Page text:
by Jimmy Griffin
On our first night in England I saw a hedgehog, first time in my life maybe. Joyce had gone into the house and I decided to take just another little stroll around St. Bees. It had just gotten dark, it was raining lightly, I was on a narrow sidewalk with a wall running along it, and I saw this little thing moving, down at the base of the wall. A rat? was my first thought. No. Cute little thing. Had to be a hedgehog, though I’d only seen pictures — maybe Beatrix Potter’s. It seemed to know I was there, and to want to get away. But it didn’t make a dash, and it didn’t freeze, it walked along the wall until it found some gap and disappeared. Days later we saw a dead one, on the road, and then just the skin of one. Yesterday, once again, I saw a live one. It was on the path in front of me as we walked at the top of the world on the glorious Cleveland Way. When I got near, it went off the path into the heather, moving but not hiding. I stood still as Joyce approached behind me. I got her attention and said, “hedgehog”. The little thing froze, right after I spoke, and stayed long enough for Joyce to see it — and then dove under the heather.
On the fourth day of our walk, as we followed the path along Ennerdale Water, we saw a lot of little black creatures among the ferns. Slugs, we would call them at home, but these were thinner, more like snails without shells. Lots of them. We saw more in the days to come. Now we’re thinking they might me the same as the leeches that the old man talked about gathering, in Wordsworth’s poem.
From our room in Stonethwaite I looked out at the sheep pen and saw something on the top of the stone wall, strikingly black and white, at rest but stirring. A cat, I thought at first, but then it flew. Strikingly black and white, like no bird I knew. The landlady kept a parrot in the house — was this another exotic bird, living in the yard? At breakfast I found somebody to ask. She told me it was a magpie. “They’re not nice. They’ll peck a sheep’s eyes out.” The same lady told me that you hardly see swallows in England any more. Those little ones flying outside were house martens, which travel up from Africa. Ever since then I’ve seen lots of birds I thing must be house martens. I don’t know.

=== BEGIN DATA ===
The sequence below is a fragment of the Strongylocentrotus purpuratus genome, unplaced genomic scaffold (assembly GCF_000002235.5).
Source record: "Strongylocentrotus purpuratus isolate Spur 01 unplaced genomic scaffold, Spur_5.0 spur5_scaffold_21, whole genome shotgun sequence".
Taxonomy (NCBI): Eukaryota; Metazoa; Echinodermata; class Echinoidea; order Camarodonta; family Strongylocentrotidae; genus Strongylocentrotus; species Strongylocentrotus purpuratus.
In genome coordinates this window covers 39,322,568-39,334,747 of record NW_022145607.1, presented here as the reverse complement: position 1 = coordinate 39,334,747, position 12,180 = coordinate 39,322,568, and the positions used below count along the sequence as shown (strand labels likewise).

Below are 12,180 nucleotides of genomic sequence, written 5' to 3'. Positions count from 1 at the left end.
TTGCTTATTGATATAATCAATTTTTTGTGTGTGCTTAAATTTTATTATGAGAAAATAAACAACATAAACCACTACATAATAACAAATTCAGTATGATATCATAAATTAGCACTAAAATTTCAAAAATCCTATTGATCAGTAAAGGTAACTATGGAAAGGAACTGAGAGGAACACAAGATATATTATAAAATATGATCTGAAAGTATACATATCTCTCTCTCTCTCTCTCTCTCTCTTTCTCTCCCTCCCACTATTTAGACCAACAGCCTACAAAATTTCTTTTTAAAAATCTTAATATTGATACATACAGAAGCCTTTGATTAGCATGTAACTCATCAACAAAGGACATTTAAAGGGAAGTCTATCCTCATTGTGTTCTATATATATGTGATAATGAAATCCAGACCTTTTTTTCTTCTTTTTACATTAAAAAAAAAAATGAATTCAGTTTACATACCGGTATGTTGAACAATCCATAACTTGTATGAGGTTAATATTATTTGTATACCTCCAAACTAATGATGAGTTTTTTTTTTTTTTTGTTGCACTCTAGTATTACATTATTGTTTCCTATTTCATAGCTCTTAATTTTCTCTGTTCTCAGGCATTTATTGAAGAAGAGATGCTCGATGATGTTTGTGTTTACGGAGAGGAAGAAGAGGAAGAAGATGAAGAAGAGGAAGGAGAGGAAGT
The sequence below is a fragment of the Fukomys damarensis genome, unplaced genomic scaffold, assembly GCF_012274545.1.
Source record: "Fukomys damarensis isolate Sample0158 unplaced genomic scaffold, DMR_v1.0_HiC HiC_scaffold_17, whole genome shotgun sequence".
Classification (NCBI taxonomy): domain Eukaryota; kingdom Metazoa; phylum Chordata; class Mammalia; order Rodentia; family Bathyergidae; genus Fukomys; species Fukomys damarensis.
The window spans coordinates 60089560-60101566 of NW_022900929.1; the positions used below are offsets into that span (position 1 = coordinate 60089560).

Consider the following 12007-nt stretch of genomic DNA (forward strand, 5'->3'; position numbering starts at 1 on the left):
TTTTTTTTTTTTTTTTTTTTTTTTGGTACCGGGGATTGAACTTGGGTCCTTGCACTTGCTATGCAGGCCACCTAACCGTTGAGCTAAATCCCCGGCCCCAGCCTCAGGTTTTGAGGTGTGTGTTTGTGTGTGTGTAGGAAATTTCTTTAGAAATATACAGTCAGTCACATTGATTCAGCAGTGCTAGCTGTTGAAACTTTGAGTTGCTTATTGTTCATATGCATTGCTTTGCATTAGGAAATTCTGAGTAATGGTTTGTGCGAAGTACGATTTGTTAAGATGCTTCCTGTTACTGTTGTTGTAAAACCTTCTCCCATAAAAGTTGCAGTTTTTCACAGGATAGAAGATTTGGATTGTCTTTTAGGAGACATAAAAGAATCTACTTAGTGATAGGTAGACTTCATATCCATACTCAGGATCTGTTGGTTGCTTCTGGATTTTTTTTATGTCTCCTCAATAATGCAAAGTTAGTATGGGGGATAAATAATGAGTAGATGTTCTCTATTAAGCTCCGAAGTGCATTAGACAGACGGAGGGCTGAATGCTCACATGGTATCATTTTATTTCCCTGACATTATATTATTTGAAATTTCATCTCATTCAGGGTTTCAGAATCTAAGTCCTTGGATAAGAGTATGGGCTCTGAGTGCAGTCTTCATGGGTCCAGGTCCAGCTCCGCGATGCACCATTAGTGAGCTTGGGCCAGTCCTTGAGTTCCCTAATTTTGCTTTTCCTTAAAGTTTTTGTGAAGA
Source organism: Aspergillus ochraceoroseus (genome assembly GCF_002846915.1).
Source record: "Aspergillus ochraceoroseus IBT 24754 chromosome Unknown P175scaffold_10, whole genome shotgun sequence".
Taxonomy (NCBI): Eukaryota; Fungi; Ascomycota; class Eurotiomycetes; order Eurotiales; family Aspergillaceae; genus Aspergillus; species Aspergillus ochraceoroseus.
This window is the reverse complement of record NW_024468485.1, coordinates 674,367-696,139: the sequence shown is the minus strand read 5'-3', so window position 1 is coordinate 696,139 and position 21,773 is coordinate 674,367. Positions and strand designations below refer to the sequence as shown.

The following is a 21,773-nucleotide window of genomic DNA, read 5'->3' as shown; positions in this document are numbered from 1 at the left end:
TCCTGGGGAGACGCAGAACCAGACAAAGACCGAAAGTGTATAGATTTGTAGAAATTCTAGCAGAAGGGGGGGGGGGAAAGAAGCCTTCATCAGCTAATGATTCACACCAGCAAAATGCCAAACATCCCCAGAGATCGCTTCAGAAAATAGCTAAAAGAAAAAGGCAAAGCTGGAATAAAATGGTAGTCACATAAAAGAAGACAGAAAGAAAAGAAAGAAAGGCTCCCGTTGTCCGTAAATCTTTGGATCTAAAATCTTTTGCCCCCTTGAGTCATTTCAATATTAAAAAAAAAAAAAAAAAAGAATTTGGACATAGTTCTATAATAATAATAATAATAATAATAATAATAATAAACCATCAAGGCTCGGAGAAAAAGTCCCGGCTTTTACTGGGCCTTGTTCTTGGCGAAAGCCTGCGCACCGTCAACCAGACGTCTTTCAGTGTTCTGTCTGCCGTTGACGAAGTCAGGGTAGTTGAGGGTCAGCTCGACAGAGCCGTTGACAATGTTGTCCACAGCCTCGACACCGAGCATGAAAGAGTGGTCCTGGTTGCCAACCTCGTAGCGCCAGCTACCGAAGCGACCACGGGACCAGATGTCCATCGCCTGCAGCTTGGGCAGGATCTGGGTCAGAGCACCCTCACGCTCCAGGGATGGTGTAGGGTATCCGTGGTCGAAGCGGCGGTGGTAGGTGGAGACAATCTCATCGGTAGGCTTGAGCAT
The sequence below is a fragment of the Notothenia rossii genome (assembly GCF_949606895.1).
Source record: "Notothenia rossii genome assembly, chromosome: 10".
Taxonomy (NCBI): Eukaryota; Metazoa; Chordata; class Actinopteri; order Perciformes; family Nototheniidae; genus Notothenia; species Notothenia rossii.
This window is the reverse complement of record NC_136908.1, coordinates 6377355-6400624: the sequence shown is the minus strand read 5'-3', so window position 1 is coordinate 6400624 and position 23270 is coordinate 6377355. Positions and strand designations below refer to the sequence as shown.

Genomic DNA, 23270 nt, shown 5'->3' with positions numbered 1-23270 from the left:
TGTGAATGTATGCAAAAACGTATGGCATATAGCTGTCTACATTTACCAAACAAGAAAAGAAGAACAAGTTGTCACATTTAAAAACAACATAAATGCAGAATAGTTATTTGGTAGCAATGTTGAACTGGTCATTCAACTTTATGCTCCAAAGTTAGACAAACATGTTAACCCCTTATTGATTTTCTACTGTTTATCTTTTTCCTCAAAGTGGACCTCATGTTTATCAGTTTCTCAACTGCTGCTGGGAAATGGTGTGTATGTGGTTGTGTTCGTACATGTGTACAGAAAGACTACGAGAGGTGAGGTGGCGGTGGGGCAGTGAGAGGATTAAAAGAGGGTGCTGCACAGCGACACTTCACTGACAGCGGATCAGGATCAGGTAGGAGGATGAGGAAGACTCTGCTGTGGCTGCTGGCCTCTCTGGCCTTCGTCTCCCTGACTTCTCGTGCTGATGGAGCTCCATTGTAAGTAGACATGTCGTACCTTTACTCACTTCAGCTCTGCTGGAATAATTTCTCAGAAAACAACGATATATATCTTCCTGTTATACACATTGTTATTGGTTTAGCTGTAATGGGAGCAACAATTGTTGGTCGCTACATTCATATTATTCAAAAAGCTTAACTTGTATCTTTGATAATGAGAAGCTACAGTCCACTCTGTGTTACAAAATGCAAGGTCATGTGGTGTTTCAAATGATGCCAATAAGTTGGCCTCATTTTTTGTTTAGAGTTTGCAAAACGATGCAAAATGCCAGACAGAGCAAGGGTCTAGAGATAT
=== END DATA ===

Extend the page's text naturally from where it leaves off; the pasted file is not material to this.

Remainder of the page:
On our seventh day, as we came into Patterdale, I saw a dead animal by the side of the road. An Englishman was walking with me at the time. “That’s a shame,” he said. “You don’t see many of them.” “Badger?” I asked, and he confirmed it. I had been pretty sure, though that’s another one I’d only known from pictures. Just like Mr. Badger in The Wind in the Willows, only dead. As big as ten possums, I’d say.
There have been some beautiful birds, that we can’t name, some in the trees and hedges and some in the grass and heather. These past few days, walking across the moors, we’ve seen a lot of grouse and other larger ones, some on the path ahead of us, some starting up out of the heather as we walk by.
A couple deer, different from the ones back home. A snail with a real shell, also different from the ones at home. And almost always, sheep, goats or cows.